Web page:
4 Tips for Selling a House with Pets at Home: Cleaning & Showing Strategies
While you may love your pets with all your heart, not everyone likes animals. Trying to sell a home with a pet can be a challenge, but it doesn't have to be—knowing the right tips and tricks can make the process much easier. Understanding why signs of pets might turn some buyers off is the first step to success, and then it's just a matter of keeping everything clean and ready for showings. With the right preparation, your home can be sold both to pet owners and those without.
Why Can Pets Be an Issue for Buyers?
Potential buyers may be put off by the presence of pets when viewing a home. If they're roaming free, the pet's behaviour can be a distraction and may even cause a disruption. Even if they're not visible, the smell of pet odours, or worse, pet accidents, can be off-putting to buyers who may not have pets of their own.
Additionally, the presence of a pet can be a safety concern, especially with certain breeds; some buyers may be allergic to dogs or cats, or simply not be comfortable with the presence of pets. For these reasons, it is important to be aware of what pets may be present during showings and how home buyers may perceive them.
There's also home's marketing. While many people will be glad to hear about amenities like a fenced yard or mudroom, if the listing focuses too heavily on it being a pet-friendly home, it lets everyone—including those uncomfortable with pets—know there's likely been pet-related damage to the home over the years.
Steps for Selling a Home with Pets
Selling your home with pets requires some extra steps to ensure that buyers are not put off by odours or damage. To prepare your home for showings and ensure it's marketable, it's important to remove or repair any damaged items, deodorize and clean all areas, and have a plan for showings.
Talk to Your Real Estate Agent
The first thing you need to do is get in communication with your agent. Find out what the common handling is for people that are selling a house with pets. If you have small caged animals like bunnies or hamsters this is usually not a problem, but if you have a cat or dog, this can raise a few concerns when you are selling your house. Your real estate agent will let you know how they personally handle these situations.
Remove or Repair Items with Pet Damage
Homeowners should assess all areas of their house for signs of pet damage. This includes pet-chewed furniture, stained carpets, and scratched doors or floors. Some items like cushions are easily repaired, but others like a wooden chair might need to be replaced entirely. Even if you've gotten used to seeing the damage, it'll likely be one of the first things a buyer sees when they enter your home.
Don't forget the outdoors, as holes dug by your pet or any damage to plants or grasses will also stand out. This is especially important in the front yard, as it's among the first things visitors notice when arriving.
Remove Pet Odours & Deep Clean Stains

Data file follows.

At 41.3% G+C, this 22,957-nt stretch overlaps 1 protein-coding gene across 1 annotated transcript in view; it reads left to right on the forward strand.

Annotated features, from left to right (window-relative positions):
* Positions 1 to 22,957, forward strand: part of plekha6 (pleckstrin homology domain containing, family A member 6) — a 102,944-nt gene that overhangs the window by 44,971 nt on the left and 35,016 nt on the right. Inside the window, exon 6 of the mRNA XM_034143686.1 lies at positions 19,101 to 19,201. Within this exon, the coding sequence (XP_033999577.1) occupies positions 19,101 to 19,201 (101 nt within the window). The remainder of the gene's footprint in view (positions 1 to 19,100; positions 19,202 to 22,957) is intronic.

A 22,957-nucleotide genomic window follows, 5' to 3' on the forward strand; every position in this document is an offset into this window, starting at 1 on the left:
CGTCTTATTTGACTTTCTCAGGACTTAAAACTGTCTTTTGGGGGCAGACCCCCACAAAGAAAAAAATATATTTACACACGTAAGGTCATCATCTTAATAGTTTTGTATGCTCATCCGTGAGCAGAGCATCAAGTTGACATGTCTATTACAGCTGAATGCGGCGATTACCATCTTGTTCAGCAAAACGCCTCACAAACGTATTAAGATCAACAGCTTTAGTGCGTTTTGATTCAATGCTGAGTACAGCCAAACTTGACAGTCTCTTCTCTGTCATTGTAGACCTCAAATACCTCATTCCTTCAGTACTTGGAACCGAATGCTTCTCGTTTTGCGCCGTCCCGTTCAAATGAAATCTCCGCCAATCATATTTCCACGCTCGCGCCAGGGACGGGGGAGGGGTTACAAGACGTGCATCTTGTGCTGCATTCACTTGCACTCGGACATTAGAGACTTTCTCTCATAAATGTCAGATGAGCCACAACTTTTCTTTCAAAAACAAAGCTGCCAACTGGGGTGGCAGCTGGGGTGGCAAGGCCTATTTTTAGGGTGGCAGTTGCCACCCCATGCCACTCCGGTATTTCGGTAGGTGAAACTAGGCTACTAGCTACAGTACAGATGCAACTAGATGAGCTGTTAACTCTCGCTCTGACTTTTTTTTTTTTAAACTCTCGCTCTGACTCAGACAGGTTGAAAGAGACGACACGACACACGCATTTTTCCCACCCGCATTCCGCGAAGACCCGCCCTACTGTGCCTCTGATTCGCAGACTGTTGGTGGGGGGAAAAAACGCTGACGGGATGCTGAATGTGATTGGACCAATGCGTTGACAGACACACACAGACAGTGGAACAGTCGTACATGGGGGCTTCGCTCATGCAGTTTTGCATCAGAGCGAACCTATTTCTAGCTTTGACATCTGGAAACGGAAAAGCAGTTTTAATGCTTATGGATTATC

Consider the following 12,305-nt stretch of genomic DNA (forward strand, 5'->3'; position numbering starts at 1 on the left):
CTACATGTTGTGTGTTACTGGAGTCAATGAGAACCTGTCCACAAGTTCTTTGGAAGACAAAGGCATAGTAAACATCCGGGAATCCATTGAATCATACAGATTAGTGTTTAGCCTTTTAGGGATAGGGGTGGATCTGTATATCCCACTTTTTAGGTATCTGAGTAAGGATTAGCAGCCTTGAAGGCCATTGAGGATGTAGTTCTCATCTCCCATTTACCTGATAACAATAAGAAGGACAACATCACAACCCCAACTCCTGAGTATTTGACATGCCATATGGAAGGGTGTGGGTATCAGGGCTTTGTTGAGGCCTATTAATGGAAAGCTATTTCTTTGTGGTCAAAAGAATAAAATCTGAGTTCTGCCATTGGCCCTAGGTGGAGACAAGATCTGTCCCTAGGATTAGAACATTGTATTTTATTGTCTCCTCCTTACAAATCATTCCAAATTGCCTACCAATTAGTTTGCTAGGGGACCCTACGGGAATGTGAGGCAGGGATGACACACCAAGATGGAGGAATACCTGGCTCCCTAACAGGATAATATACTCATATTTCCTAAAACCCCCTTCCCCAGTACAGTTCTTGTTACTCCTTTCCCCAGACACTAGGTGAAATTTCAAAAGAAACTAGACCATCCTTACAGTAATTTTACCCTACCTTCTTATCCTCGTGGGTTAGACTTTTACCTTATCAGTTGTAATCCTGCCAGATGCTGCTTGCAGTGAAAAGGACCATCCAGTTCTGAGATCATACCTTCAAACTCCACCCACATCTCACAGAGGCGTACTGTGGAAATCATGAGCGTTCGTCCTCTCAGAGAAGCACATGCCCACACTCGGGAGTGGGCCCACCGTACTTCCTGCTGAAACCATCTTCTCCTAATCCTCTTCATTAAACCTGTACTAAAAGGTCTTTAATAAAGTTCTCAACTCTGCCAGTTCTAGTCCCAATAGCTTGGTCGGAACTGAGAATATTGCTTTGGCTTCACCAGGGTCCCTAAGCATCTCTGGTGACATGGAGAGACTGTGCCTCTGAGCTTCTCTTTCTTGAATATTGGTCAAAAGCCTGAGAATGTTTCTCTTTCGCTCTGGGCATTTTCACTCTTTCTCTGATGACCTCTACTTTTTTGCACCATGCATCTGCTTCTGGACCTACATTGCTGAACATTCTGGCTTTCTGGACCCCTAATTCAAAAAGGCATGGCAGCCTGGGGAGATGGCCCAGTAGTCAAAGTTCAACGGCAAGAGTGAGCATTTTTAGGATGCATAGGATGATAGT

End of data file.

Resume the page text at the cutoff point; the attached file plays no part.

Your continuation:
The next step is to remove odours and clean the home. Start by vacuuming carpets, upholstery, and curtains to remove pet hair, dirt, and odours. Wash bedding and dog beds, and clean all pet-related items like food dishes, litter boxes, and toys—though note that you'll want to have these out-of-sight come showings. Open windows to allow fresh air to circulate throughout the home and air fresheners and scented candles in strategic locations can also help.
Cleaning should be done regularly during the selling process to remove all evidence of pets—or as much as you can. You can always consider hiring a professional cleaner to get the job done quickly and efficiently.
Have a Plan for Pets During Showings & Open Houses
One of the most important things to remember when selling a home with pets is to have a plan for when your real estate agent is going to show your home. If possible, it would be best to have the pets out of the house entirely. That way, they won't be alarmed by strangers, and potential buyers who are uncomfortable with pets won't be driven away.
If a pet has to stay in the home, inform any visitors that there are pets living in the house. Have a designated area where the pet can go when potential buyers are viewing the home, and put away food bowls, kennels, and toys so that it's easier for buyers to forget the pet is there.
What About Loud Neighbourhood Dogs?
Potential buyers may be just as concerned about neighbour's dogs as they are about the pets living in the home. No one wants to hear constant barking, after all. If your neighbour's dog barks a lot, you can ask your neighbour if they can keep the dog inside when you know you have showings. You can even offer to pay for a dog walker or doggy daycare.
If nothing else, do what you can to reduce the noise heard in your home. Keeping windows closed and having white noise like fountains or quiet background music are some simple ideas. While this may help during showings and open houses, you shouldn't lie to buyers if they ask about neighbourhood dogs barking.
Preparing to Sell a House With Pets
While selling a house with pets at home creates more things to be aware of, following the tips and tricks outlined can help make the process easier. Taking the time to address any potential pet-related issues with the home can help set a successful sale in motion. With the right preparation, home sellers can create a smooth, stress-free experience for everyone involved—even buyers who aren't pet owners themselves.